By Philip Roth
(Houghton Mifflin Harcourt, Hardcover, 9780547239699, 160pp.)
Publication Date: November 1, 2009
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Everything is over for Simon Axler, the protagonist of Philip Roth’s startling new book. One of the leading American stage actors of his generation, now in his sixties, he has lost his magic, his talent, and his assurance. His Falstaff and Peer Gynt and Vanya, all his great roles, "are melted into air, into thin air." When he goes onstage he feels like a lunatic and looks like an idiot. His confidence in his powers has drained away; he imagines people laughing at him; he can no longer pretend to be someone else. "Something fundamental has vanished." His wife has gone, his audience has left him, his agent can’t persuade him to make a comeback.
Into this shattering account of inexplicable and terrifying self-evacuation bursts a counterplot of unusual erotic desire, a consolation for a bereft life so risky and aberrant that it points not toward comfort and gratification but to a yet darker and more shocking end. In this long day’s journey into night, told with Roth’s inimitable urgency, bravura, and gravity, all the ways that we convince ourselves of our solidity, all our life’s performances—talent, love, sex, hope, energy, reputation—are stripped off.
The Humbling is Roth’s thirtieth book.
In 1997 PHILIP ROTH won the Pulitzer Prize for American Pastoral. In 1998 he received the National Medal of Arts at the White House and in 2002 the highest award of the American Academy of Arts and Letters, the Gold Medal in fiction, previously awarded to John Dos Passos, William Faulkner, and Saul Bellow, among others. He has twice won the National Book Award and the National Book Critics Circle Award. He has won the PEN/Faulkner Award three times. He has also won American PEN’s two highest awards: the PEN/Nabokov and PEN/Bellow awards. He is the only living American novelist to have his work published in a comprehensive, definitive edition by the Library of America.
"A deteriorating and increasingly irrelevant actor finds the possibility of renewal in a younger woman in Roth's tight Chekhovian tragedy...Roth observes much (about age, success nad the sexual credit lovers hold one with another) in little space, and the svelte narrative amounts to an unsparing confrontation of self." --- Publishers Weekly, starred review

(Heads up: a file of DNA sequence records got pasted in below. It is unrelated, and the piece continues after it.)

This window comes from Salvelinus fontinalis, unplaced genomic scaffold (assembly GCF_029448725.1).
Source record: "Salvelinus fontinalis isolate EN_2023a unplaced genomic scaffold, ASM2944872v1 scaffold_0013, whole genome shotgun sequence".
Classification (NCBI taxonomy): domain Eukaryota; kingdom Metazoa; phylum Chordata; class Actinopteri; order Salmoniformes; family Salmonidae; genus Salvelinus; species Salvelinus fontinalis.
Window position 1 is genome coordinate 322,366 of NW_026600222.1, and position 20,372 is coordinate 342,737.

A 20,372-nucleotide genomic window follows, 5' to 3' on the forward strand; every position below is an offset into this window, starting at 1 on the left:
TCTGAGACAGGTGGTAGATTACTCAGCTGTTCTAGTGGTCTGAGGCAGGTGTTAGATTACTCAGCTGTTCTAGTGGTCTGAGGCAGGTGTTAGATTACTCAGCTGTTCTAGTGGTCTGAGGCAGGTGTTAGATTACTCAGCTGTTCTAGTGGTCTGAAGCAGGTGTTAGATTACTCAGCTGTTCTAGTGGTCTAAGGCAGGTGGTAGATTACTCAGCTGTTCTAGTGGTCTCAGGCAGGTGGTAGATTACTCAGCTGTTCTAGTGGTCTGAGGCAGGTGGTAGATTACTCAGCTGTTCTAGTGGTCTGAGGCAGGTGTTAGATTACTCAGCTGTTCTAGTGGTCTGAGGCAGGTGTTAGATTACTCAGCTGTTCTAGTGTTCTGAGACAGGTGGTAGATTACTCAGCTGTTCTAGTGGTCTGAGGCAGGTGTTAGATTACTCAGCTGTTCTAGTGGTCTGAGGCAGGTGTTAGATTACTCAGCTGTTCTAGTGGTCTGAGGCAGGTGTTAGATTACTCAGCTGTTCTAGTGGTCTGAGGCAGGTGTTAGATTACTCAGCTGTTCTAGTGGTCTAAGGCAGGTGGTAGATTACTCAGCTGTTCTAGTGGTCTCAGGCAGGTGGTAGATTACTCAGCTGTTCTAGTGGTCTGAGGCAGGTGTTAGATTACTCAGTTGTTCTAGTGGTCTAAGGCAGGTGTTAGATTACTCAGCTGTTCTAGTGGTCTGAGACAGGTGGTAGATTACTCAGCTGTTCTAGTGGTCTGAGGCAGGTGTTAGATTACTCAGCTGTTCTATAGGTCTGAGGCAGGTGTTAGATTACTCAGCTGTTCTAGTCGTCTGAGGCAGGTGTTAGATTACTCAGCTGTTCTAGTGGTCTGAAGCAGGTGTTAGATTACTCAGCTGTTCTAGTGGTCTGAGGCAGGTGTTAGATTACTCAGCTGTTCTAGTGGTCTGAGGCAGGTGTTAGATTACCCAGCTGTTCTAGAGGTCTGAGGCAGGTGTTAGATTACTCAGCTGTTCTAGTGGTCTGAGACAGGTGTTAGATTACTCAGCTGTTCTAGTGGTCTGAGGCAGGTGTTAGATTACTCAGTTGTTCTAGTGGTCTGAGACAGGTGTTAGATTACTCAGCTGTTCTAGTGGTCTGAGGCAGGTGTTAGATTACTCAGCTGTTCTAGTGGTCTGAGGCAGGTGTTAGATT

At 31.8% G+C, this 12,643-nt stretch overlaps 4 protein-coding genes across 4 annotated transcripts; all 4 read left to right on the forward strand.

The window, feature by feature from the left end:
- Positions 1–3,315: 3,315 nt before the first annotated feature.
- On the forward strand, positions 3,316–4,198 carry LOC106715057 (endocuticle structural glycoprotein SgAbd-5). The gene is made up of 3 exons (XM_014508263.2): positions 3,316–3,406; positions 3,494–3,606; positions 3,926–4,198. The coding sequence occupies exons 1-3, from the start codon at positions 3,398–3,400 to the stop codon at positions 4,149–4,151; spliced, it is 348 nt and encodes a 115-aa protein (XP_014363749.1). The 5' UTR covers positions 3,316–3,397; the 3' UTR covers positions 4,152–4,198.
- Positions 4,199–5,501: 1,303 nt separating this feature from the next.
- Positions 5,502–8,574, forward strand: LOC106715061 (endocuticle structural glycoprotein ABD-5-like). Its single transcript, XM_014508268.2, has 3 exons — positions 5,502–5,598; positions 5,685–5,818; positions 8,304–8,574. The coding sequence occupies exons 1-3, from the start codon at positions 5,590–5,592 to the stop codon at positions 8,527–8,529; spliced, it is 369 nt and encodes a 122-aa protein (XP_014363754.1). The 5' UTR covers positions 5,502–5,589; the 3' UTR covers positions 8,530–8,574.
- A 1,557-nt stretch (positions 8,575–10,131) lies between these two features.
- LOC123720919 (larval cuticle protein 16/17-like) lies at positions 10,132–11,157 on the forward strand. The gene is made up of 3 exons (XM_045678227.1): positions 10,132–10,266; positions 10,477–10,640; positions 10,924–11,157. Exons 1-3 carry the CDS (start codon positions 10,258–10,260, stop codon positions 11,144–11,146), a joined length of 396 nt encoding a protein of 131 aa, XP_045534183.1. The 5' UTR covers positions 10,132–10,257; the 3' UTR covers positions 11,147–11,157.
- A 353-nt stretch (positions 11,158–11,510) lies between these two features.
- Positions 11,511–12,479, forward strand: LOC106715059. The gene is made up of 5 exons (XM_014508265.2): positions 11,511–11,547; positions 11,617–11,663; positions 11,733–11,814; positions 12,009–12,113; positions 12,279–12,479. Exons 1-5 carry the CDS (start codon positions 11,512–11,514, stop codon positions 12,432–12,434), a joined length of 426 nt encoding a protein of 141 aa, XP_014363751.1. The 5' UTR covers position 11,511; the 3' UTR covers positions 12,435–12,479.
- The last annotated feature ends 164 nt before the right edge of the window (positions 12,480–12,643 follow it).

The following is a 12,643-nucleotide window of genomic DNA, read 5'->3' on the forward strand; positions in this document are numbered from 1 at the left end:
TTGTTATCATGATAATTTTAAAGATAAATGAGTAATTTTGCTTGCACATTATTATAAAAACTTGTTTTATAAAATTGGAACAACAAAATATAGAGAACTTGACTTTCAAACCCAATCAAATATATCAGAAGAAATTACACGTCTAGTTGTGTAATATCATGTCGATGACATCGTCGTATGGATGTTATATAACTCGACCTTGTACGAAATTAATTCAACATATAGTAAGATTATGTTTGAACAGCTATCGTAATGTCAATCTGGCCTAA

"Bare-bones brilliant, Philip Roth’s novella The Humbling (Houghton Mifflin Harcourt) brings us face-to-face—and groin to groin—with the long acclaimed, lately retired theater actor Simon Axler and all the sexy, sickly, slippery goings-on that make up his shockingly funny (when not funereal) offstage suburban-Connecticut highs, lows, and in-betweens.”
-- Lisa Shea, Elle magazine
"I hope you will read The Humbling, I found it to be Roth’s best work in years; sentence for sentence, paragraph for paragraph, he’s still the most readable serious writer we’ve got."
-- Jesse Kornbluth, The Huffington Post
"One of Roth’s most eloquent, painful and memorable books."
-- Kirkus Reviews, starred review
"Philip the great, Philip the audacious, the voracious...When you hear about a new Philip Roth novel, you have to read it."
-- O, The Oprah Magazine
"The Humbling is the story of arrogance deflated. Yet from its opening sentence, 'He’d lost his magic,' until its stunning, resonant final line, the result is oddly exhilarating. Unlike Axler, Roth has lost none of his power to conjure up teacups from which a willing reader gladly sips."
-- The Forward
"[Philip Roth has] been on an audacious hot streak for a dozen years...[The Humbling is] an entertaining inquiry into the relationship between sex and creativity, sex and age, and sex and the ego."
-- Entertainment Weekly
"elegant and brutal…direct and urgent, a taut and controlled fever-dream that demands to be experienced at a single sitting."
-- Los Angeles Times
A deteriorating and increasingly irrelevant actor finds the possibility of renewal in a younger woman in Roth''s tight Chekhovian tragedy. At 65, Simon Axler, a formerly celebrated stage actor, is undergoing a crisis: he can no longer act, his wife leaves him and, suicidal, he checks himself into a psych ward. Then he retires to his upstate New York farm to wait for... something, which arrives in the form of Pegeen, daughter of some old theater friends who is now a lithe, full-breasted woman of forty, though with something of a child still in her smile. A Rothian affair ensues, despite (or perhaps because of) their age difference and Pegeen''s lesbian past. Axler overlooks all the signs that should warn him not to trust too much in the affair and instead tries out more and more sexual turns with Pegeen (spanking, strap-ons, role play), until one night they pick up a drunk local for a three-way that might prove to be soul-crushing. Roth observes much (about age, success and the sexual credit lovers hold one with another) in little space, and the svelte narrative amounts to an unsparing confrontation of self. "(Nov.)" Copyright 2009 Reed Business Information.